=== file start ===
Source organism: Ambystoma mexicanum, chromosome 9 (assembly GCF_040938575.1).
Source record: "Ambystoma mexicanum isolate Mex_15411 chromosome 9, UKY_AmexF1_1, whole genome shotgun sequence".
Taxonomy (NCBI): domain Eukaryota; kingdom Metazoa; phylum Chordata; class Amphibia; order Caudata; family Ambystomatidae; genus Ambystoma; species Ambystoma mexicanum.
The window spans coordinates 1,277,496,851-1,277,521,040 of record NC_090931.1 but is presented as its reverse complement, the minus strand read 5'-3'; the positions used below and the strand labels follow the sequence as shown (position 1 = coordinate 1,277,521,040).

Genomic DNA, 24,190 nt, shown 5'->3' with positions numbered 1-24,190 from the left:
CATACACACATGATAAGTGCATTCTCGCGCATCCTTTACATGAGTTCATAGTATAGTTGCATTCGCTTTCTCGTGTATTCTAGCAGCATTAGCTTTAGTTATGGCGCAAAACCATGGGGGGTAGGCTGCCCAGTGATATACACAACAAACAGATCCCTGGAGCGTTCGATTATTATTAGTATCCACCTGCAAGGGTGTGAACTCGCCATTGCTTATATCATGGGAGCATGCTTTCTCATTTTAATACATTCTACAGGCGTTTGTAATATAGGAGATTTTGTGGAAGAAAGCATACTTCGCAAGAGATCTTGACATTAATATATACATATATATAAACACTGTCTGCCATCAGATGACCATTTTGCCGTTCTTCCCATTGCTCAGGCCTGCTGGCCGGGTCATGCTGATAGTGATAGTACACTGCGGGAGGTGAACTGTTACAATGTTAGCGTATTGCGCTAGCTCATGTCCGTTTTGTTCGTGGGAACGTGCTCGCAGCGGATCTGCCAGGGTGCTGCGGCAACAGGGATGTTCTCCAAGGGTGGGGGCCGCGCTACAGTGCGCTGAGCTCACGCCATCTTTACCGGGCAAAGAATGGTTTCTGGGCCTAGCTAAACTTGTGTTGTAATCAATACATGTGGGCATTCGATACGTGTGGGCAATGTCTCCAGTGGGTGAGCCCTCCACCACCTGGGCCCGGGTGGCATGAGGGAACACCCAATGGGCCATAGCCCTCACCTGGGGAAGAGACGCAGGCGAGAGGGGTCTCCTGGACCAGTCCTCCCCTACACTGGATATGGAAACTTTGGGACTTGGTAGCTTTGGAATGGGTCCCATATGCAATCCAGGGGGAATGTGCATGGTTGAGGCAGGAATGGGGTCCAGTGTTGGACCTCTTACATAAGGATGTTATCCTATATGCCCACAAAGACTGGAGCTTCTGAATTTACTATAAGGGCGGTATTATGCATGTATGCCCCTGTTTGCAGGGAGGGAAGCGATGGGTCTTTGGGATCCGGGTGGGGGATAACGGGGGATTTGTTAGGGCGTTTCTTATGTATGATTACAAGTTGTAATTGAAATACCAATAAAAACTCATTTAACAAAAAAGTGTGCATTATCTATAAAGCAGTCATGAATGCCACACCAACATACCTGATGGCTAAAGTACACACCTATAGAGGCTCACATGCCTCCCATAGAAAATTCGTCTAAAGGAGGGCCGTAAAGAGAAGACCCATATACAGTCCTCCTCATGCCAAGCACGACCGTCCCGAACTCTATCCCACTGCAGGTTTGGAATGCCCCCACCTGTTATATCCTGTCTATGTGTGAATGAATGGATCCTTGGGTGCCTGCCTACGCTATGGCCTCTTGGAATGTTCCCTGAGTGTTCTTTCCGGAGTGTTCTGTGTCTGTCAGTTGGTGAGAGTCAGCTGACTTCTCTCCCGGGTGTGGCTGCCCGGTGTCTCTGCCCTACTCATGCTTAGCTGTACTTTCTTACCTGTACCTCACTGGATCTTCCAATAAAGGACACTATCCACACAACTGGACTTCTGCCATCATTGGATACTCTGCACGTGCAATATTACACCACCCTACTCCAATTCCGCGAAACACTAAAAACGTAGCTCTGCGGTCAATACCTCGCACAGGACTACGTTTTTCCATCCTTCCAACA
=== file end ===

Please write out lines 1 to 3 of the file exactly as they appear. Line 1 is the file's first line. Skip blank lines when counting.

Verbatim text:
Source organism: Ambystoma mexicanum, chromosome 9 (assembly GCF_040938575.1).
Source record: "Ambystoma mexicanum isolate Mex_15411 chromosome 9, UKY_AmexF1_1, whole genome shotgun sequence".
Taxonomy (NCBI): domain Eukaryota; kingdom Metazoa; phylum Chordata; class Amphibia; order Caudata; family Ambystomatidae; genus Ambystoma; species Ambystoma mexicanum.